Charlie talked with the young people, showing film of his historic adventures on the moon and answered many of their questions. Showing them science in action, he explained how working hard at science, maths and technology led him to have an amazing career. He explained how they can choose a different path from those around them and reach their own goals whatever their interest is. 

Charlie explains about his mission

Charlie had the children enthralled with his personal account of his experiences on the Moon in April 1972 talking about the Lunar Rover, the experiments he conducted, as well as his other experiences as Capcom on Apollo 11 and his account of his role in Apollo 13. He then took questions from the children.

Who wants to be the first Scottish astronaut?

His inspiring presentation encouraged the children to reach the highest levels of achievement as successful and confident individuals.

Charlie Duke discovered a passion that changed his life and now inspires others to do the same.

As an entrepreneur, business executive, military officer, test pilot and astronaut, Charlie Duke brings to the speakers platform forty years of experience.  Using his experience to benefit the children he inspired them to raise their aspirations and ambitions. He truly proves the sky is the limit.


Supporting Charlie’s work with the school children is Airdrie Astronomical Association who are curators of Airdrie Public Observatory.  The children have all been invited to follow up events at Airdrie Pubic Observatory as well as a series of talks and events at their weekly association meetings which are delivered free and are open to the public. 

Airdrie Astronomical Association has assisted in the setting up of after-school space clubs to help encourage children to learn about science, space flight and astronomy.

The association invited Charlie to view the observatory where they do so much work with children and community groups. Charlie was introduced to the stunning wall mural which leads all the way up the three flights of stairs to the observatory on the top floor of Airdrie library. The result of a six month project in partnership with Glasgow Metropolitan College HND Fine Art students, the mural has images of space and the solar system with the top floor being a tribute to the Apollo programme. 

Immediately outside the door into the Observatory is a portrait of Charlie. Although he had previously seen photos of it he was delighted to see it in person and appreciated the research and hard work that the students had put into their project. 

Charlie signs his portrait by student Alister Gardner

Alice shows Charlie her painting of a stamp of Valentina Tereshkova, first woman in space

Sonya's tribute to the three astronauts who died in the Apollo 1 fire

Charlie learned about the history and present day use of the facility. Established in 1896 and moving to its current location in 1925, the observatory plays a prominent role in AAA's work in the community. Everyone involved with AAA is a volunteer who gives their time freely to share their passion for space, astronomy and science.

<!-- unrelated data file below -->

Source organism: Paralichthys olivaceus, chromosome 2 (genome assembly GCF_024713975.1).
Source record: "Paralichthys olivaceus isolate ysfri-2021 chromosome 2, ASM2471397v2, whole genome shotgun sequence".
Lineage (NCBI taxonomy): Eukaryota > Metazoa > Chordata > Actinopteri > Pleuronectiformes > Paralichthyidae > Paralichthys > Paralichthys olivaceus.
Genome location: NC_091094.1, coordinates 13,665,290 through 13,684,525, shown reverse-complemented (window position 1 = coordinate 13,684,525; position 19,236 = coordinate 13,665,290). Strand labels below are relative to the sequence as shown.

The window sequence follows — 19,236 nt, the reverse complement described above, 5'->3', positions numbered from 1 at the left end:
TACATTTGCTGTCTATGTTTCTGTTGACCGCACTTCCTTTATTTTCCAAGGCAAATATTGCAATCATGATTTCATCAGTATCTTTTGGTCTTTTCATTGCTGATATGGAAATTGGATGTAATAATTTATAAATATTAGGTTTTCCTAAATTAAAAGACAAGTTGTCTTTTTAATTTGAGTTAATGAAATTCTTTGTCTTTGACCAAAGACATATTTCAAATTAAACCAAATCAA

Gavin Bain of AAA's committee then presented Charlie with a small gift in appreciation of his work with the children. 


Gavin thanked Charlie for helping us reach out to so many children

Members of Airdrie Astronomical Association
Tony, Graham, Ken, Gavin, Isabel, Willie, Kirsty, Arthur, Charlie Duke, Alice, Aileen, Yvette, Raymond,
Ruth, Paul, Robert, and Zoe

Charlie had a final photo shoot with some of the members of Airdrie Astronomical Association and left us with very precious memories.
When the public observatory was established in 1896 no one could have imagined that one day men would walk on the moon, let alone that one of those unique individuals would actually one day walk in the observatory.


Our pupils certainly enjoyed their visit!   Mr Duke is quite inspirational, and the kids have so few real heroes any more!
Count us in for any future activities, please!
Many thanks for such a well-organised and exciting event.


The visit was a great success and the children loved the experience. The children loved the fact that they had a question answered by an astronaut.

Thank you very much for organising the event.
Best wishes


Absolutely Fab!
Our pupils were totally engaged by the experience and I am impressed by the number of them that realise how fortunate they were to get tickets free of charge for a once in a lifetime opportunity.

Just to say thanks for the trip!  The pupils really enjoyed Mr Duke's talk and were enthused!  We're going to put it in our local press and put up a display in our 'Corridor of Success'!  Many thanks for including us - and if you have anything else in the future - don't hesitate!

Thanks again,


I hated every minute of training, but I said, "Don't quit. Suffer now and live the rest of your life as a champion." 
Muhammad Ali